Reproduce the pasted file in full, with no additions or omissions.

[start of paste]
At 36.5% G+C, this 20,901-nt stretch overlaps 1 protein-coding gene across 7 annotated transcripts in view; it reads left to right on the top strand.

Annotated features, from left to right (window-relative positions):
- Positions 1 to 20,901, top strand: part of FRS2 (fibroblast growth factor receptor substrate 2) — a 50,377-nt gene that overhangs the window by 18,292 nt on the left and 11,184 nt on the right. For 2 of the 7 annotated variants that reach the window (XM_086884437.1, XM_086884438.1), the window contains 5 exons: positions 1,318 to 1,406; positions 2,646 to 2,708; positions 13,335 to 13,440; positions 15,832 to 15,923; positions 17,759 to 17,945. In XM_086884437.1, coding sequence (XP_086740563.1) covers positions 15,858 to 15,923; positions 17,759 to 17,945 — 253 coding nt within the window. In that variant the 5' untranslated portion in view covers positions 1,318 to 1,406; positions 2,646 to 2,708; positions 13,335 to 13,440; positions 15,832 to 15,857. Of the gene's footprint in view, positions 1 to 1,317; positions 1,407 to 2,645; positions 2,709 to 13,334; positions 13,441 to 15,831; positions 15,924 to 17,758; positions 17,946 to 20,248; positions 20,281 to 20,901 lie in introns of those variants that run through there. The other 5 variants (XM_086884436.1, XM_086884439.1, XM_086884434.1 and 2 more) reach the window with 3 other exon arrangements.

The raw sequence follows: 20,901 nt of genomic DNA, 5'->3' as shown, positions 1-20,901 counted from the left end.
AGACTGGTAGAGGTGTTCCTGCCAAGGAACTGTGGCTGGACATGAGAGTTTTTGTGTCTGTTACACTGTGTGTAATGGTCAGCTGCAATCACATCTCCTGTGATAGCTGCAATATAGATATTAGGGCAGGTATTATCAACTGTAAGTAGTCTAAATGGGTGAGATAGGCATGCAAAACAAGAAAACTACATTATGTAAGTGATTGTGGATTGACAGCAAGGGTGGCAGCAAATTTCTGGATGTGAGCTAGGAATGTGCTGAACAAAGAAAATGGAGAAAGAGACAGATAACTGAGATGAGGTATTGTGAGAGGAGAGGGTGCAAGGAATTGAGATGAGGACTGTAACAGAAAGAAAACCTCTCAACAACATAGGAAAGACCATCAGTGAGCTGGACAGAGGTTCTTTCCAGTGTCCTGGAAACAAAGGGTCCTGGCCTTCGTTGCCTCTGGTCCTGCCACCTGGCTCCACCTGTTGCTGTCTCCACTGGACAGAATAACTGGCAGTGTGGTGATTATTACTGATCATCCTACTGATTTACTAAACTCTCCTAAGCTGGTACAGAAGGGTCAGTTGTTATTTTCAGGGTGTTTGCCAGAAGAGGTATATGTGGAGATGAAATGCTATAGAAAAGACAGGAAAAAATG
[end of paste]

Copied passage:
At 36.5% G+C, this 20,901-nt stretch overlaps 1 protein-coding gene across 7 annotated transcripts in view; it reads left to right on the top strand.

Annotated features, from left to right (window-relative positions):
- Positions 1 to 20,901, top strand: part of FRS2 (fibroblast growth factor receptor substrate 2) — a 50,377-nt gene that overhangs the window by 18,292 nt on the left and 11,184 nt on the right. For 2 of the 7 annotated variants that reach the window (XM_086884437.1, XM_086884438.1), the window contains 5 exons: positions 1,318 to 1,406; positions 2,646 to 2,708; positions 13,335 to 13,440; positions 15,832 to 15,923; positions 17,759 to 17,945. In XM_086884437.1, coding sequence (XP_086740563.1) covers positions 15,858 to 15,923; positions 17,759 to 17,945 — 253 coding nt within the window. In that variant the 5' untranslated portion in view covers positions 1,318 to 1,406; positions 2,646 to 2,708; positions 13,335 to 13,440; positions 15,832 to 15,857. Of the gene's footprint in view, positions 1 to 1,317; positions 1,407 to 2,645; positions 2,709 to 13,334; positions 13,441 to 15,831; positions 15,924 to 17,758; positions 17,946 to 20,248; positions 20,281 to 20,901 lie in introns of those variants that run through there. The other 5 variants (XM_086884436.1, XM_086884439.1, XM_086884434.1 and 2 more) reach the window with 3 other exon arrangements.

The raw sequence follows: 20,901 nt of genomic DNA, 5'->3' as shown, positions 1-20,901 counted from the left end.
AGACTGGTAGAGGTGTTCCTGCCAAGGAACTGTGGCTGGACATGAGAGTTTTTGTGTCTGTTACACTGTGTGTAATGGTCAGCTGCAATCACATCTCCTGTGATAGCTGCAATATAGATATTAGGGCAGGTATTATCAACTGTAAGTAGTCTAAATGGGTGAGATAGGCATGCAAAACAAGAAAACTACATTATGTAAGTGATTGTGGATTGACAGCAAGGGTGGCAGCAAATTTCTGGATGTGAGCTAGGAATGTGCTGAACAAAGAAAATGGAGAAAGAGACAGATAACTGAGATGAGGTATTGTGAGAGGAGAGGGTGCAAGGAATTGAGATGAGGACTGTAACAGAAAGAAAACCTCTCAACAACATAGGAAAGACCATCAGTGAGCTGGACAGAGGTTCTTTCCAGTGTCCTGGAAACAAAGGGTCCTGGCCTTCGTTGCCTCTGGTCCTGCCACCTGGCTCCACCTGTTGCTGTCTCCACTGGACAGAATAACTGGCAGTGTGGTGATTATTACTGATCATCCTACTGATTTACTAAACTCTCCTAAGCTGGTACAGAAGGGTCAGTTGTTATTTTCAGGGTGTTTGCCAGAAGAGGTATATGTGGAGATGAAATGCTATAGAAAAGACAGGAAAAAATG